Coping with the Incidence of an Infectious Disease: Household Strategies and Their Consequences

Jaikishan Desai, Victoria University of Wellington
Rhonda Sarnoff, Independent Consultant

An unexpected illness can impose an enormous economic burden on poor households, and their ability to withstand the shock and smooth consumption is crucially dependent on the coping strategies they employ. In this paper we use panel data from a large probabilistic incidence survey to examine the impact of an infectious disease - visceral leishmaniasis – on poor households in northeastern India; the disease is endemic in several parts of the developing world. We find that households employ multiple strategies to cope with the disease: they use savings, take on unsecured loans, sell assets, reallocate household expenditures, readjust household work effort to maintain income, and withdraw children from school to generate income. Using data on disease-affected households and a comparison group of households not affected by the disease, we are able to examine variation in the coping strategies and their differential effects on consumption smoothing over a 16-month period.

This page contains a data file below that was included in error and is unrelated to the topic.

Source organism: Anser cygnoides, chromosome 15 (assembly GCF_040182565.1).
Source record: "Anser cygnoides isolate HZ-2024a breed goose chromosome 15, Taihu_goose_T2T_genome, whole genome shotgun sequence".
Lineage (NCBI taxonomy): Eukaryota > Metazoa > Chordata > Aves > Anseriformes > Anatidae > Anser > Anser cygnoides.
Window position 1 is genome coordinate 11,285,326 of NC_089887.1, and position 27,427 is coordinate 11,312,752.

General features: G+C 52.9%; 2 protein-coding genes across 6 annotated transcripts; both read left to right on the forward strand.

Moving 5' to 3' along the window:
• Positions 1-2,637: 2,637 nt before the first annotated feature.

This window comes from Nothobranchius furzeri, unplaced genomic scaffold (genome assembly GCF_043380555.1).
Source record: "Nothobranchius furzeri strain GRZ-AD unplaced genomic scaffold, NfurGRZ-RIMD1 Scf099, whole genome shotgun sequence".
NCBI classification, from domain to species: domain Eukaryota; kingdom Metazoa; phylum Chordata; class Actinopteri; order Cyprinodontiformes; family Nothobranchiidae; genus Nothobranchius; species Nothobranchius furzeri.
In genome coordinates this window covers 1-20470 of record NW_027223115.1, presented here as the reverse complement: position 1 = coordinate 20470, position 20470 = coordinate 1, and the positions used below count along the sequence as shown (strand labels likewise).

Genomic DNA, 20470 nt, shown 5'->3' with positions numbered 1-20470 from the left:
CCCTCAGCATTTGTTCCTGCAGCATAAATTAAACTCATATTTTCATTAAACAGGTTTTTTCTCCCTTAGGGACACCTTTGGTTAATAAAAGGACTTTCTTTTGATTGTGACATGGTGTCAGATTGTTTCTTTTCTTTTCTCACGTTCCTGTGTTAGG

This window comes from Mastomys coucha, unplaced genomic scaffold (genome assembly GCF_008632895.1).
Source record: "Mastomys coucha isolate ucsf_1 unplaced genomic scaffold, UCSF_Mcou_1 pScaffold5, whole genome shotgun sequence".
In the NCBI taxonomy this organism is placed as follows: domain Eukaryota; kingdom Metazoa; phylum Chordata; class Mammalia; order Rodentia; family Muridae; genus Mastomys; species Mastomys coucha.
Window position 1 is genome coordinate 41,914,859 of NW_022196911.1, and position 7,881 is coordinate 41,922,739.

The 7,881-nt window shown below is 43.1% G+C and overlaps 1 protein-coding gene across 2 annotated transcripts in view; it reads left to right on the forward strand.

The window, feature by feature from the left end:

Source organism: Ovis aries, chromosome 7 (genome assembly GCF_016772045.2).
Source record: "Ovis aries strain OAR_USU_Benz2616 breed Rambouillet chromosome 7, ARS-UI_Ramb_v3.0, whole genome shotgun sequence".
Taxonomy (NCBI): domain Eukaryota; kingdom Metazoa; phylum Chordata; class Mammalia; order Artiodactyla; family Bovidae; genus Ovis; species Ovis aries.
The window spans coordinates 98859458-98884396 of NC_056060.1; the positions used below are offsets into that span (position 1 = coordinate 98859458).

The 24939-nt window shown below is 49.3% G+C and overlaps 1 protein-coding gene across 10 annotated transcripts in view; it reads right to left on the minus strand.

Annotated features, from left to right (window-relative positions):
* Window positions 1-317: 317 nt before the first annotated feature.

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Presented in Session 74: Causes and Consequences of Infectious Disease